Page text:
Casio’s G-Shock recently celebrated its 25th anniversary and for good reason, they’ve been constructing solid time pieces that are technically sound and built like tanks. Types like John won’t be giving up their fancy Omegas or whatever other watch that has a ginormous face, but they’re not meant to. Come along as I take a look at five unique pieces with varying degrees of functionality. My only problem with the G-Shocks is that I don’t know which one I want to wear when I get up in the morning.
Two of my go-to pieces are the DW5025B-7V (white) and DW5025D-8 (grey), which are the same exact watch. These are both Limited edition classics re-released for G-Shock’s 25th anniversary. They’re both very basic with an alarm, countdown timer, stopwatch, backlit electro-luminescent and water resistant up to 200 meters. Oh, and they’re shock resistant, too. Being limited edition pieces, you’re going to want to grab these ASAP assuming they’re still available. Amazon has the white version for $130 and the skeleton one for $95.
Next is the Gulfman (G-9125A), which is geared towards folks who surf, sail, fish, or have interests that are dependent on tides and moon phase. This is the one that I take when I go to surf on Long Island and it’s probably going to be the one I take to El Salvador when I go on vacation next week. It’s rust and corrosion proof with titanium screws and pretty sturdy.
There are 3-multifunction alarms, a countdown timer, stopwatch, calendar (programmed till 2099) and 29 time zones spanning 48 cities. The battery is said to last seven years. It’s not the prettiest thing and I wish the backlight stayed on longer so I could see the tiny moon phase dial. The tide display is easy to view at a glance and jumping into the tide/moon feature reveals the tide height by the hour and moon age/phase by day.
The model I have doesn’t seem to be available anymore, but you can get different colors (blue, black/red) for as low as $63 on Amazon. There’s also a bright orange search and rescue themed version for $130.
The next Gulfman is a special edition G-Shock (GW9101K-7) that supports the Dolphin & Whale Eco-Research Network, which is a project run by I.C.E.R.C. (International Cetacean Education and Research Center). A portion of sales from this $250 piece goes directly to the project. This is the fourteenth model dedicated to the project and features a translucent resin band with markings that denote the Dolphin & Whale Eco-Research Network. Titanium adorns the screws meshing around the bezel and back plate.
Aside from all the other features of the Gulfman sans moon/tide this Gulfman has built-in Multi-Band 5 Atomic Timekeeping that receives standard radio waves from five time transmitters around the world. Locations of the five stations are as follows: Fort Collins (CO, USA), Rugby (UK), Mainflingen (GE), Fukushima (JP) and Kyushu (JP). When the Gulfman picks up the radio signal the 5-pod dial fires up and rests on the pod nearest my location.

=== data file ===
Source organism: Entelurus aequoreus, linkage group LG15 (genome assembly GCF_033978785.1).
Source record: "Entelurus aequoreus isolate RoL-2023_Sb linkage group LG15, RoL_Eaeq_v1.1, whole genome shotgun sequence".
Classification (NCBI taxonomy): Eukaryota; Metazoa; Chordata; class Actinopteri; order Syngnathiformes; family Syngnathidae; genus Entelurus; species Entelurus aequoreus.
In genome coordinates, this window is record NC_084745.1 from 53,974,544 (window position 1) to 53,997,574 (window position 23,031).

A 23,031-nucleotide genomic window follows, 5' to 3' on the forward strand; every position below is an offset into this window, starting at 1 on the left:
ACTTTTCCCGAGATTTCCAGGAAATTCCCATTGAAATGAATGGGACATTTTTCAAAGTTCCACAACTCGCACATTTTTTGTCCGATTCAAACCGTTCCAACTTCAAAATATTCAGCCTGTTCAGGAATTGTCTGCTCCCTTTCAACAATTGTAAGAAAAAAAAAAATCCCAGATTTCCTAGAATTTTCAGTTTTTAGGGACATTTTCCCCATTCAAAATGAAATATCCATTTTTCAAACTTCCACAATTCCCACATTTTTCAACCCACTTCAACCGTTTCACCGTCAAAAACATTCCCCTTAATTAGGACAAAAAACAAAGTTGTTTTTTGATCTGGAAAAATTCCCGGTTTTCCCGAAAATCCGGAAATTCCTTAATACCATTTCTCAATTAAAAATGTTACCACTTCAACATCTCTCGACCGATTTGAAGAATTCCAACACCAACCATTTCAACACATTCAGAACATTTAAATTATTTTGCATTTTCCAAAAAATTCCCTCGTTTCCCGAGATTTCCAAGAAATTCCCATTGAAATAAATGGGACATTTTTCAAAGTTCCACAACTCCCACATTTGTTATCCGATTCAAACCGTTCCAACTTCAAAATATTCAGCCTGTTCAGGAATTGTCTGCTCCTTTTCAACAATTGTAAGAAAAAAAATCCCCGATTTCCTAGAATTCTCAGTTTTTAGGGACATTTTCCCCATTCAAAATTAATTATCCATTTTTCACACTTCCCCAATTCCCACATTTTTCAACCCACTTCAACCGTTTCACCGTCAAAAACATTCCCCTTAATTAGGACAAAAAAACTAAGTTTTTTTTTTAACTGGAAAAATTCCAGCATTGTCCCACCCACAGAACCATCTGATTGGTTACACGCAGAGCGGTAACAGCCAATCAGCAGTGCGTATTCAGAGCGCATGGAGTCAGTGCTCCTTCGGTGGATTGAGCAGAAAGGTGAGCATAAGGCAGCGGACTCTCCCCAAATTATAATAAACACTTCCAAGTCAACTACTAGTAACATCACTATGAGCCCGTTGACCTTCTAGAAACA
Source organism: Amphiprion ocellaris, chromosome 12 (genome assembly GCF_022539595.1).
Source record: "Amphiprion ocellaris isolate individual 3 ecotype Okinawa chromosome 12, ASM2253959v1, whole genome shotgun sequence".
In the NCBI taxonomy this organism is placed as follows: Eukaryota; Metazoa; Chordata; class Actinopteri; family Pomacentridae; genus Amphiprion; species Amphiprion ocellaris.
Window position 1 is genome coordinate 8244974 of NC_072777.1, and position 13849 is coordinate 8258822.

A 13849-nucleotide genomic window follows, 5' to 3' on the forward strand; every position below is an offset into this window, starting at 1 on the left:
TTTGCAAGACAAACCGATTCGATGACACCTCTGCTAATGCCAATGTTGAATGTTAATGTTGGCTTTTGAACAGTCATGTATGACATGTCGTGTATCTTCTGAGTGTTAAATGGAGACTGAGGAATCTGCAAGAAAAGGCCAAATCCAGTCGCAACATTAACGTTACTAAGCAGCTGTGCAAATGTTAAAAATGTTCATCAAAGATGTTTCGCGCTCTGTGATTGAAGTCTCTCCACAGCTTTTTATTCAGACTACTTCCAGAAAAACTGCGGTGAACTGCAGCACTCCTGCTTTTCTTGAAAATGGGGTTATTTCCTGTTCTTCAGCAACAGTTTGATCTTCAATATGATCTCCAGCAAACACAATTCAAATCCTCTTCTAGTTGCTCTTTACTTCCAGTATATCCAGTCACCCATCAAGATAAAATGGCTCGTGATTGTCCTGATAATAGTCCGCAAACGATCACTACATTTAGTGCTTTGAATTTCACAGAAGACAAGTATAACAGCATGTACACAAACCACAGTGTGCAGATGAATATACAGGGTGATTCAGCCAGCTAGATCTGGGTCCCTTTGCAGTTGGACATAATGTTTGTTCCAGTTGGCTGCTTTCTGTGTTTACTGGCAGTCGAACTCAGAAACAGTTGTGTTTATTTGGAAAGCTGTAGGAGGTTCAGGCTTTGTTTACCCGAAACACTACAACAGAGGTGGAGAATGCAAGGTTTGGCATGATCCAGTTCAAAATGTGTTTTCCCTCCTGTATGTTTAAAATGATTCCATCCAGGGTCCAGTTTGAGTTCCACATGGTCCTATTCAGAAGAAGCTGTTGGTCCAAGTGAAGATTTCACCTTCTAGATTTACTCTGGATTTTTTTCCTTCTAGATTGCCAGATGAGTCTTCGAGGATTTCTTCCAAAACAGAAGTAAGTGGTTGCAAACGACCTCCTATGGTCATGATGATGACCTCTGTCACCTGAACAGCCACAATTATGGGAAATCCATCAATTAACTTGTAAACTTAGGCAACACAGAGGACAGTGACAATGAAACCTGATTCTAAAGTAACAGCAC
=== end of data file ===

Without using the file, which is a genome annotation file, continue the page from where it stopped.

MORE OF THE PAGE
It’s also a Tough Solar watch that can last 9 months on a full charge. It charges with the faintest amount of sunlight or fluorescent light. There’s a power saving mode that turns off the display after a certain amount of time.
Definitely one of my favorites. Find it on Amazon for $247.83 (only three left!).
The MT-G (MTG1000G-9A) is a high-end chronograph for the line that also features Multi-Band Atomic Timekeeping as well as Tough Solar technology. This is the one I wear when I go out for the night. The band is a combination of stainless steel and resin and continues the look of the watch face. Chronograph watches have always confused me but that’s probably because I never take the time to actually read the manual. The MT-G is a good looking watch with plenty of features that you can wear out on the town or out and about on Mother Nature’s playground.
You can find this one on Amazon for $280, which is a $120 saving over the list price of $400.
And last but not least is the Riseman (GW9200-1). This one has all the bells and whistles you’d ever need or want. On top of the Mutli-Band 6 Atomic Timekeeping (extra station in China and receives signals up to six times a day) and Tough Solar technologies, the Riseman measures altitude, barometric pressure and temperature.
It’s way more watch than I need while living in NYC, but when I venture home to Oregon and California it comes in handy when I go hiking. Of course, it’s not like I’m climbing Mt. Hood or anything, but it’s neat to know vital stats like temperature and altitude. Another neat feature is the ability to record altimeter measurements in conjunction with the stopwatch for cumulative ascent and descent altitudes and such. It’s super technical, so probably not the right choice for the average joe. There’s also a power saving mode that shuts off the display when it’s been in a dark location for a certain amount of time.
Check out the full G-Shock lineup here.